Last week I put up a canopy in my four-year-old daughter’s room thinking I’d score some serious husband/dad points with my wife and kid. Sure enough, my daughter loved it! She was ecstatic. A little too ecstatic. She jumped up on her bed running around in circles and quickly proceeded to get herself tangled up in the canopy drapes. Before I could get to her to extract her from the menacing web of pink and white lace, she began to lose it and eventually tore down the whole canopy.
She was crying, and I was upset. I should have taken a moment to collect myself, but I had a bad daddy moment. I did what any normal self-respecting well-intentioned man would do. I fixed the canopy. Because what a child that’s crying and overwhelmed with panic and sadness needs most is for their dad to just fix stuff, right? Being a therapist doesn’t change the fact that in my most natural “man” state, I’m still a “fixer” at heart.
And much like how a man realizes the hard way that he’s forgotten something critically important to his wife, I slowly became aware of the fact that my daughter needed my comfort more than my superior handyman skills. So I sat down, pick up my girl and placed her in my lap.
This is how our conversation went down:
This is what’s crazy. My kid hears what I’m saying. I might be so bold as to say she believes what I’m telling her. But that doesn’t seem change the way she feels. As her Dad, that’s enormously frustrating. Why doesn’t she believe me? Why won’t she trust that my words are true? Perhaps my actions over her four short years have given her a conflicting message. I know I haven’t always communicated unconditional love to her. But if she only knew what I felt for her, how much I loved her and what I would give for her, she would never doubt my love for her. I feel sorrow and powerless because despite the fact that I’m holding her in my arms, gently telling her how much I love her, my little girl still feels afraid and alone. My words and my presence seem to do little to change things. I’m not sure how to fix this one.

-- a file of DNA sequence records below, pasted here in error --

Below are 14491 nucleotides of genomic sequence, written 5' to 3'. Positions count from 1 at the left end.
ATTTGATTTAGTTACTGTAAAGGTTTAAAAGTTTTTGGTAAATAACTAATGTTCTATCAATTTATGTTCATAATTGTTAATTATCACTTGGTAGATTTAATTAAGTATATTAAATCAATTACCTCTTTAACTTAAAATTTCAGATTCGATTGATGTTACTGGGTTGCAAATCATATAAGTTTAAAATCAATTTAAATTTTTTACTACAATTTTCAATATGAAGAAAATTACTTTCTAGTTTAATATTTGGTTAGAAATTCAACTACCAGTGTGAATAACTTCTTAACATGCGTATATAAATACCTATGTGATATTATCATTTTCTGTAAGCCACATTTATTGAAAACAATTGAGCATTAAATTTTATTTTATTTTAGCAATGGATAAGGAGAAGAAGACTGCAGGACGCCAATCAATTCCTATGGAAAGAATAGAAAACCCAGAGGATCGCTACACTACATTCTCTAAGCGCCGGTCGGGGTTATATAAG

Why am I not the least bit surprised though? It makes sense. It’s not right, and it’s not okay, but I understand it completely. My God has told me, has pleaded with me to know His voice and to hear His truth. I have His Word. He’s given His very presence with me all the time. I have His Spirit within. He’s proved His love for me over and over. The nails and the thorns that pierced His Son remind me of that each time I think upon the Cross. But sometimes, honestly, that’s just not enough for me to change what I feel. Like my little girl, my head understands and believes, but sometimes my heart just isn’t there.
Counselors call this dissonance, the gap between what we believe is true and what we feel is true. I’m going to just say what I believe it is. It’s the war within me. God’s fight to win all of me, not just part of me or my thoughts. What I wouldn’t give for my sweet little girl to hear my voice, to know my heart and to trust me. What I wouldn’t give for my words to be enough for her to change what she believes about me and what she believes about herself.
If you peel back the layers, we’re all in the same boat. We’re all broken people afraid of rejection. So much of what we do, we do to show ourselves and others we’re not failures when in fact there’s no escaping the fact that deep down we’ve all failed and fallen short of God’s perfection. I see it every time my daughter does something looking for approval from me. I experience it every time I disappoint myself and others. I’ll feel worthless and alone, even though I know God’s grace covers me.
Perhaps the whole of life on this side of heaven is simply trying to bridge the 12-inch chasm between our head and our heart.
Maybe my little girl will hear my voice and trust me a little more today than she did yesterday. Who knows?…maybe today, I’ll do the same with my Heavenly Father.